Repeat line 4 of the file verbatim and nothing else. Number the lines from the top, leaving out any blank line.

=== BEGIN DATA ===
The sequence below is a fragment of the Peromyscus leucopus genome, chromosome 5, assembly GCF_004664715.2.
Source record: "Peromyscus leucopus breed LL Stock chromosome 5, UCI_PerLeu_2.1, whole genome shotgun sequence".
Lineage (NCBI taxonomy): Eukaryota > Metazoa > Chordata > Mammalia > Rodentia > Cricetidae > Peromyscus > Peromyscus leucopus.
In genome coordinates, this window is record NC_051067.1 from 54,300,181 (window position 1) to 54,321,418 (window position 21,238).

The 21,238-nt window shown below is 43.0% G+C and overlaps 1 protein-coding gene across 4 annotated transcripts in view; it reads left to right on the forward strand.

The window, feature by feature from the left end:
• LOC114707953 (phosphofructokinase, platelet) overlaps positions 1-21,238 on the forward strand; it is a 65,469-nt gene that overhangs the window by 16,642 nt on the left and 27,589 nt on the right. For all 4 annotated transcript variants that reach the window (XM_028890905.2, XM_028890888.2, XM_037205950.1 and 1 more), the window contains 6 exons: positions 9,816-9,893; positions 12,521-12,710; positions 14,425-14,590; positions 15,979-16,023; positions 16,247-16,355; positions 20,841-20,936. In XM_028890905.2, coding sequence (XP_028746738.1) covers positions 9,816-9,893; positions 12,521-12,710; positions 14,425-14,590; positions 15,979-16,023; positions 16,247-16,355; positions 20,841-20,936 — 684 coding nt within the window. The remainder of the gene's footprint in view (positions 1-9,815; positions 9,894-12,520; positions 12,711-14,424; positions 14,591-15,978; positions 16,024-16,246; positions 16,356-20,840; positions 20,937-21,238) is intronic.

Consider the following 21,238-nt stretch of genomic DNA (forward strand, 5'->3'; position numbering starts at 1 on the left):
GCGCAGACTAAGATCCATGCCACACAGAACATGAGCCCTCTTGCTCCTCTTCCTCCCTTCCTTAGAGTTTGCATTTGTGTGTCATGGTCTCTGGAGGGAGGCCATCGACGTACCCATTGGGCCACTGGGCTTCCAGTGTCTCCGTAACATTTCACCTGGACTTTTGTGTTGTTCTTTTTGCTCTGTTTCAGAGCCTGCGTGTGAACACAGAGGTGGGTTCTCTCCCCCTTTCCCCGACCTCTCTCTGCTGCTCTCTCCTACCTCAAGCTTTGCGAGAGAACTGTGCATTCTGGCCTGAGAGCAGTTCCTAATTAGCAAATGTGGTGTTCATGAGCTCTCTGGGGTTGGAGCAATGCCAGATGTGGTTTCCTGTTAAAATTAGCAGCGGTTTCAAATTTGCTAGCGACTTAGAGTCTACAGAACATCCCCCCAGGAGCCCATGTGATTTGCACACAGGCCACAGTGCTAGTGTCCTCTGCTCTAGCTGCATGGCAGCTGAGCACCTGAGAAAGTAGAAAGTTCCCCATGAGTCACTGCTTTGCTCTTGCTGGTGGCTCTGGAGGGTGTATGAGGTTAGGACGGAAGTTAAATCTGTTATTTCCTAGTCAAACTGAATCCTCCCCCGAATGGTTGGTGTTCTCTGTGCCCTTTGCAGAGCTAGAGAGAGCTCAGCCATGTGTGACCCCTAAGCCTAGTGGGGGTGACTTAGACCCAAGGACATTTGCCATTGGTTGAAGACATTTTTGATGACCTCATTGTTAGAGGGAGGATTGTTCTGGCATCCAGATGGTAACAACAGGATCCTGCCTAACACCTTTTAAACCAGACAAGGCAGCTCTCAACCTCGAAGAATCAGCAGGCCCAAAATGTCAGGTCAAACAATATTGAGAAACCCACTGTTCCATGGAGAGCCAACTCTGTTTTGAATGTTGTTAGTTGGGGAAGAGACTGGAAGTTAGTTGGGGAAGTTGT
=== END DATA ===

In genome coordinates, this window is record NC_051067.1 from 54,300,181 (window position 1) to 54,321,418 (window position 21,238).